Have you ever paid attention to the way your dog greets other animals while out for a walk? Many dog owners are familiar with the usual tail sniffing ritual, but what about direct snout-to-snout contact? Even though they don’t possess the ability to speak, dogs are quite effective communicators. From barks, growls, and whines to touching each other’s noses, your furry friend is using body language to communicate with other dogs as well as people. What message are they actually trying to convey when touching other dogs’ noses and where does this behavior stem from? Let’s dig a little deeper into the topic…
The Root of the Behavior
Did you know your dog’s olfactory system is three times as big as your own? Yes, dogs are superior smellers and they use their noses for a lot more reasons than just sniffing out treats. It’s one of their most important tools for communicating with other animals as well as with people. For instance, they can use their noses to predict the weather, tell time, identify dangerous substances, and even detect cancer. In this case, tactile communication can mean different things, depending on the circumstances. From pawing, licking, to touching noses, the somatosensory system (aka sense of touch) is one of their earliest developed senses. When a dog touches noses with other animals, they are doing it as part of a greeting ritual, a method of socialization that seems to be rooted in the way wolves use nose touching to ask for forgiveness or resolve an argument. It is believed that the subordinate wolf would nose nudge and lip lick other pack members in order to keep the peace within the group.
More so, a recent study suggests that nose touching is a means for dogs to find out whether the animal they have just come across has recently eaten. Which means that this form of communication represents more than just meeting and greeting while being an all-around friendly pooch. When approaching other dogs, your furry friend will sniff the other’s breath to determine if there is any food nearby. And given that scents lose power over time, your dog can figure out whether or not the other one has had a recent treat. In other words, they can “smell time.” This helps them figure out if they will be able to find the source of that food. You should also pay attention to the way your dog greets other animals outside. Sometimes, snout-to-snout contact is the first form of greeting that comes into play, so it’s best to avoid any conflicts with other dogs, by remaining vigilant.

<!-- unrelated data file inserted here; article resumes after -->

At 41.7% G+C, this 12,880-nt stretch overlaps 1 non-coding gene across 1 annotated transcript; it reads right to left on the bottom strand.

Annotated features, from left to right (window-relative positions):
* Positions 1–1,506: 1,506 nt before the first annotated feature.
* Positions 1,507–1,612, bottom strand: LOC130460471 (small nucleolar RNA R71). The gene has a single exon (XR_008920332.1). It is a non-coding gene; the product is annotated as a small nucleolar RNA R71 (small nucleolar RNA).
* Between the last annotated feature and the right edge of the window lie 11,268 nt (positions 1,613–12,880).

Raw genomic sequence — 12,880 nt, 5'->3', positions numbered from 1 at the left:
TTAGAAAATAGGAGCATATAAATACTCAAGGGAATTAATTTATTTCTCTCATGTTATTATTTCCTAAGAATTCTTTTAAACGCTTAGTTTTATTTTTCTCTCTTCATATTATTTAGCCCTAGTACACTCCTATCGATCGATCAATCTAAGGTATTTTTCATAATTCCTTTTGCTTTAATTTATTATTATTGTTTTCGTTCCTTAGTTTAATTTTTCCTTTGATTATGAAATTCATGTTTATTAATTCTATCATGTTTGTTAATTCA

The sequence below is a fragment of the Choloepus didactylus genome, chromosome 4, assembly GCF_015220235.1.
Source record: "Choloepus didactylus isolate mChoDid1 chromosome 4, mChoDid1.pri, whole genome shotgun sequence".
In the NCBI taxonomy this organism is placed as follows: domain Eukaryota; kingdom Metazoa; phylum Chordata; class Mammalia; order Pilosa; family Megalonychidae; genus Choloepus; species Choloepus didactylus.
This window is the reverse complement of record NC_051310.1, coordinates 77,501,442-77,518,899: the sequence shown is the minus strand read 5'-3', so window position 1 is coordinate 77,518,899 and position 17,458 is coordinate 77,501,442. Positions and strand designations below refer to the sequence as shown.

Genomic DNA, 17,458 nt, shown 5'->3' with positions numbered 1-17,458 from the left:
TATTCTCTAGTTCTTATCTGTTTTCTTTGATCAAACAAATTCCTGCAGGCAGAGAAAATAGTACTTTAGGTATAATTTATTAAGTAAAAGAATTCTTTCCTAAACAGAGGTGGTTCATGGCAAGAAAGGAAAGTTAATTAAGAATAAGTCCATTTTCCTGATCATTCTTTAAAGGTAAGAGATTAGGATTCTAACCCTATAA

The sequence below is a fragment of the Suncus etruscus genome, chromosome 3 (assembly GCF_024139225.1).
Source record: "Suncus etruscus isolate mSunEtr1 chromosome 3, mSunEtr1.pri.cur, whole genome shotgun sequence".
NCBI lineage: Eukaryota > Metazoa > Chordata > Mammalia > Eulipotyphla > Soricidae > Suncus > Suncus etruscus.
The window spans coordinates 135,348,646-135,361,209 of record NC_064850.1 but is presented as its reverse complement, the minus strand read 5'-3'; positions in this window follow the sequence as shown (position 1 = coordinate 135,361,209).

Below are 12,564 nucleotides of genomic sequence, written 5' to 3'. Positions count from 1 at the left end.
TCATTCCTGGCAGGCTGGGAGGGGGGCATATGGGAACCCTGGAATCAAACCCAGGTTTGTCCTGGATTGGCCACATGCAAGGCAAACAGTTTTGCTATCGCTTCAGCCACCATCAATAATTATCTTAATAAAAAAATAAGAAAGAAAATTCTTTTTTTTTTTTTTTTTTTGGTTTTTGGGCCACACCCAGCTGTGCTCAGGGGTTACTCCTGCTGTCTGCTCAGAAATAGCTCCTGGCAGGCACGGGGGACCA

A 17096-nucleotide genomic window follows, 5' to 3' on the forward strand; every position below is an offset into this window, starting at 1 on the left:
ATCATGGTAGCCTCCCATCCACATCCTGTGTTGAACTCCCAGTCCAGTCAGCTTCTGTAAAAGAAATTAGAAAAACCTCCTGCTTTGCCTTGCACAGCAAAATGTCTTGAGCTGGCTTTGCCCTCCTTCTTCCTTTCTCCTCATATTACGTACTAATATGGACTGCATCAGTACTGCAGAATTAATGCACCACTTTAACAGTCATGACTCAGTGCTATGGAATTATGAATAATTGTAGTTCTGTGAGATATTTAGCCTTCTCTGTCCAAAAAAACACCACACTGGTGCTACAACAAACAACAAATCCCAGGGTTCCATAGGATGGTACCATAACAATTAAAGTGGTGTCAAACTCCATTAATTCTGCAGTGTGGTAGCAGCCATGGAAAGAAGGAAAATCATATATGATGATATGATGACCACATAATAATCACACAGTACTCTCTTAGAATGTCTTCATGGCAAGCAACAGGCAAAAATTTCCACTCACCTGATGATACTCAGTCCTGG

Encouraging the Behavior
You should always take account of context when trying to interpret your dog’s behavior. Nose touching is a natural born instinct and it is essential to helping you pup maintain a positive social nature. As puppies are born blind, they rely on their sense of touch to communicate with their mother. You will see this in very early mother-to-puppy interaction, given that nose touching plays a very important role in the socialization of puppies. This is especially true for breeds that tend to be nippy as adults, such as Corgis.
What you can do to enhance the behavior is engage in nose touching with your own pup. It can be something as cute and simple as a cuddle or a good night kiss. This will speed socialization and reduce the likelihood of nipping incidents later in life. More so, early nose touching with humans appears to make the approach of people, or their looking directly into the dog's eyes, less of a threat as they mature. At the same time, pay attention to the way your pup greets other dogs on the street. When they touch noses, dogs can be put in a too vulnerable position because of the direct eye-to-eye contact.
Other Solutions and Considerations
If you want to teach your pup one of the most commonly taught tricks for focus, confidence, and humor, then go with… the nose touch. In this case, you can train your pup to touch his nose to the palm of your hand (or to your fist), which is also known as targeting. This way you can interact with him during walks or allow him to interact with a new person in a positive and friendly manner. Over time, you will eventually be able to have your dog jump up onto his hind legs and touch your hand with his nose, whenever you ask him to do so.
Nose touching reveals what we, as owners, have known for a very long time: our furry companions are naturally sociable and friendly, especially when there is food involved. Whether they are meeting other animals for the first time or making an opening contact with their litter of puppies, dogs use tactile communication to express their emotions or to raise a question. Learning how to interpret your dog’s behavior will help strengthen your bond and reinforce their confidence at the same time.
Written by a Amstaff lover Marieta Murg
Veterinary reviewed by:
Published: 03/28/2018, edited: 01/30/2020